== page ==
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brought from home, the story of the Karluk party on Wrangell Island
seems one of unrelieved and inevitable tragedy. Of twenty-five
persons involved, eight had been lost during the sixty-mile Journey
from the shipwreck to the island, and three on the island itself.
Nearly every venture in hunting and travel had turned out badly.

But Hadley had lived in the Arctic for a quarter of
a century, taking part sometimes in the various activities necessary
for self support and always associated more or less directly with
natives or white people who were making their living by hunting,
sealing or fishing. On the basis of what he knew about the north
coast of Canada and Alaska and about Victoria, Banks and other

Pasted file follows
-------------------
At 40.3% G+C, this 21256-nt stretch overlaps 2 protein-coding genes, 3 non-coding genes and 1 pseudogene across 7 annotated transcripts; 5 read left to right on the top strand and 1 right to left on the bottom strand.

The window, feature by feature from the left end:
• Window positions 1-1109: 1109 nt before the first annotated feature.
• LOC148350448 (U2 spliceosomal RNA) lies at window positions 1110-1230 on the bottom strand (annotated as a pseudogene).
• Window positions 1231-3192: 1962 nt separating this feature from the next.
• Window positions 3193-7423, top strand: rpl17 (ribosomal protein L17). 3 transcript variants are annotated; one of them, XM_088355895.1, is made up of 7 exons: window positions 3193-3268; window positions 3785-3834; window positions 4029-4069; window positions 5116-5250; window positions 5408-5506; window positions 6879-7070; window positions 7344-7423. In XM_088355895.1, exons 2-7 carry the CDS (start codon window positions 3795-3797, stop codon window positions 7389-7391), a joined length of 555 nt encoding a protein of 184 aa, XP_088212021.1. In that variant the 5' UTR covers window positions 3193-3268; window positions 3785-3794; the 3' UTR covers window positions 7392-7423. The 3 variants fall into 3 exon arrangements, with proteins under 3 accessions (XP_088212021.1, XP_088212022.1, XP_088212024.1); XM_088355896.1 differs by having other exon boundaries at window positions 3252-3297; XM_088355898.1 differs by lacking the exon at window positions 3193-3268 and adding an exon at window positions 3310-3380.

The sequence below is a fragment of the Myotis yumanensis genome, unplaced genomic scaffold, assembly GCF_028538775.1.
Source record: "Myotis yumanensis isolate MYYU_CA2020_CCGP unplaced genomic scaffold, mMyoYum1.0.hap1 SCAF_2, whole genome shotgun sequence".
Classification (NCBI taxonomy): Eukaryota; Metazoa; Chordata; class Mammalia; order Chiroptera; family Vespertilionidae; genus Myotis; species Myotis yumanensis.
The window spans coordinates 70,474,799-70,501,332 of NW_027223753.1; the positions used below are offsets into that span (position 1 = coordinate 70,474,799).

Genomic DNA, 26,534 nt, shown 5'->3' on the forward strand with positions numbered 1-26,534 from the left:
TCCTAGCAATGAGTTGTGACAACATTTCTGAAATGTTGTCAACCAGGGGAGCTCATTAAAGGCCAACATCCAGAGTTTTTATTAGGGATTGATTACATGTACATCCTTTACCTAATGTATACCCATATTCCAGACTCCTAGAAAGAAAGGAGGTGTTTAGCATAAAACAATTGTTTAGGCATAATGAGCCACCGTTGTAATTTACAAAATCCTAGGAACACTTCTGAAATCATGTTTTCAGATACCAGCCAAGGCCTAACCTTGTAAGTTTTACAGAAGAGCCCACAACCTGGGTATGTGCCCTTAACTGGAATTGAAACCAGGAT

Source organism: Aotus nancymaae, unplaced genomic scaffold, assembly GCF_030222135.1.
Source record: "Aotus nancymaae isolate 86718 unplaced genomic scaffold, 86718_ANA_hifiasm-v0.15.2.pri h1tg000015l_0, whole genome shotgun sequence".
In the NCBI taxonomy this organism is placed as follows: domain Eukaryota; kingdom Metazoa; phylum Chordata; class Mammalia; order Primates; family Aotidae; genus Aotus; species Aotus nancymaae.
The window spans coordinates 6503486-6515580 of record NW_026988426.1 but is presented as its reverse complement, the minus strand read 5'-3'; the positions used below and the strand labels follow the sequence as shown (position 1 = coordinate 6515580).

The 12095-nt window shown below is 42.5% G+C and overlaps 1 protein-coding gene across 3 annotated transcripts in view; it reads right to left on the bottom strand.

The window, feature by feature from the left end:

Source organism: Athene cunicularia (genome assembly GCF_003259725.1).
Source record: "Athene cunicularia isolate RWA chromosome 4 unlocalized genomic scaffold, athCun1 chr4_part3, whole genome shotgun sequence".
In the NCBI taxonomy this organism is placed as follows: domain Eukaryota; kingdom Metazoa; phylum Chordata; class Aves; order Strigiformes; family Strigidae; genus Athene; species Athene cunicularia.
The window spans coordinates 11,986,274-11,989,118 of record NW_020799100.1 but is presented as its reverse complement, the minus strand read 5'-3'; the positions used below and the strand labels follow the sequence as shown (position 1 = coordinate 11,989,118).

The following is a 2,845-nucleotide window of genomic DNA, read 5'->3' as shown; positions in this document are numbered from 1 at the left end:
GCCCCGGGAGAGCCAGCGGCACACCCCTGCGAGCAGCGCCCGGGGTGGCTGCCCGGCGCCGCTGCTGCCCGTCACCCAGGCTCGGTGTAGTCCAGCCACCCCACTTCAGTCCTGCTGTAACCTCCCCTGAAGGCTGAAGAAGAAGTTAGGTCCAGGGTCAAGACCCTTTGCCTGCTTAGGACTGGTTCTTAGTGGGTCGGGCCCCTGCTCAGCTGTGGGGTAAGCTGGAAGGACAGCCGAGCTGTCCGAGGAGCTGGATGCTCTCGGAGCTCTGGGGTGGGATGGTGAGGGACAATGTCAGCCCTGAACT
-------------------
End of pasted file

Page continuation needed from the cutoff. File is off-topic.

islands where we had been living by hunting for years, Hadley insist-
ed that Wrangell Island was by nature one of the most favorable loca-
tions in the polar regions for self support by people who knew how
to avoid becoming victims of their environment, capitalizing the
very conditions that to the inexperienced are handicaps and hardships.
Drift logs for the building of comfortable cabins and for indefinite
fuel supply are found in Wrangell Island but in none of the other
islands to the north of North America; in that important respect
Wrangell, therefore, excels all other islands. Hadley had never seen
walrus so abundant and so easy to get (with a skin-boat); polar bears
seemed more numerous than in any locality where he had been. Walrus
and polar bears are the biggest game animals in the Arctic and the
easiest for the skilled hunter to secure. Seals, more elusive to
even the best hunters, were abundant around Wrangell Island and ob-
tainable, of course, on the same basis there as in any other arctic
country. In winter the island was separated from Siberia by only a hundred
miles of average sea ice such as we are accustomed to travel over at

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